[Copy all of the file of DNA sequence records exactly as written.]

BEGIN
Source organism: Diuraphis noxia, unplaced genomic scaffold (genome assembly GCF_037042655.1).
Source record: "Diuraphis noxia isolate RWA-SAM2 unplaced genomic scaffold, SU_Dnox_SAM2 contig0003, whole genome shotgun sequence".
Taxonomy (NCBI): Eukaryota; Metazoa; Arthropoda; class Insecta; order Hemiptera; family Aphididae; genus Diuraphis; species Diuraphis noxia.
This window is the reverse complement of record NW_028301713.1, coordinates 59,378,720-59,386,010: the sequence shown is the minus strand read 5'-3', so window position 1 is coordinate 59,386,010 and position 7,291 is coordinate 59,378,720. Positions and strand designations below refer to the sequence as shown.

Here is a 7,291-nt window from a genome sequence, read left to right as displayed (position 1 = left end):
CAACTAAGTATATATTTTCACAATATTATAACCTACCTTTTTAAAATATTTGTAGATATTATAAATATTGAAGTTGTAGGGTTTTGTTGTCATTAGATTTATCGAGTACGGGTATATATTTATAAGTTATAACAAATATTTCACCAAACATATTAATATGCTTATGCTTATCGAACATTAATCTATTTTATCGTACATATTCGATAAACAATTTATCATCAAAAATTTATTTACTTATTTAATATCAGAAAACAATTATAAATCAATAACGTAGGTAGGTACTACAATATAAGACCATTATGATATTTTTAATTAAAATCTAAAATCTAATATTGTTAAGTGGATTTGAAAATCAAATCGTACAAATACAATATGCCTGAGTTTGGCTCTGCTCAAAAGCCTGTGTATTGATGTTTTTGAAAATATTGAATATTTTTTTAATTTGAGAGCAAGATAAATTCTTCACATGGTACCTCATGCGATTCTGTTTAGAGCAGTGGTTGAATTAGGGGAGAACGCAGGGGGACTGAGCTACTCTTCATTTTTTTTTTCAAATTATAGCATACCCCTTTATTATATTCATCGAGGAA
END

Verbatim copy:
Source organism: Diuraphis noxia, unplaced genomic scaffold (genome assembly GCF_037042655.1).
Source record: "Diuraphis noxia isolate RWA-SAM2 unplaced genomic scaffold, SU_Dnox_SAM2 contig0003, whole genome shotgun sequence".
Taxonomy (NCBI): Eukaryota; Metazoa; Arthropoda; class Insecta; order Hemiptera; family Aphididae; genus Diuraphis; species Diuraphis noxia.
This window is the reverse complement of record NW_028301713.1, coordinates 59,378,720-59,386,010: the sequence shown is the minus strand read 5'-3', so window position 1 is coordinate 59,386,010 and position 7,291 is coordinate 59,378,720. Positions and strand designations below refer to the sequence as shown.

Here is a 7,291-nt window from a genome sequence, read left to right as displayed (position 1 = left end):
CAACTAAGTATATATTTTCACAATATTATAACCTACCTTTTTAAAATATTTGTAGATATTATAAATATTGAAGTTGTAGGGTTTTGTTGTCATTAGATTTATCGAGTACGGGTATATATTTATAAGTTATAACAAATATTTCACCAAACATATTAATATGCTTATGCTTATCGAACATTAATCTATTTTATCGTACATATTCGATAAACAATTTATCATCAAAAATTTATTTACTTATTTAATATCAGAAAACAATTATAAATCAATAACGTAGGTAGGTACTACAATATAAGACCATTATGATATTTTTAATTAAAATCTAAAATCTAATATTGTTAAGTGGATTTGAAAATCAAATCGTACAAATACAATATGCCTGAGTTTGGCTCTGCTCAAAAGCCTGTGTATTGATGTTTTTGAAAATATTGAATATTTTTTTAATTTGAGAGCAAGATAAATTCTTCACATGGTACCTCATGCGATTCTGTTTAGAGCAGTGGTTGAATTAGGGGAGAACGCAGGGGGACTGAGCTACTCTTCATTTTTTTTTTCAAATTATAGCATACCCCTTTATTATATTCATCGAGGAA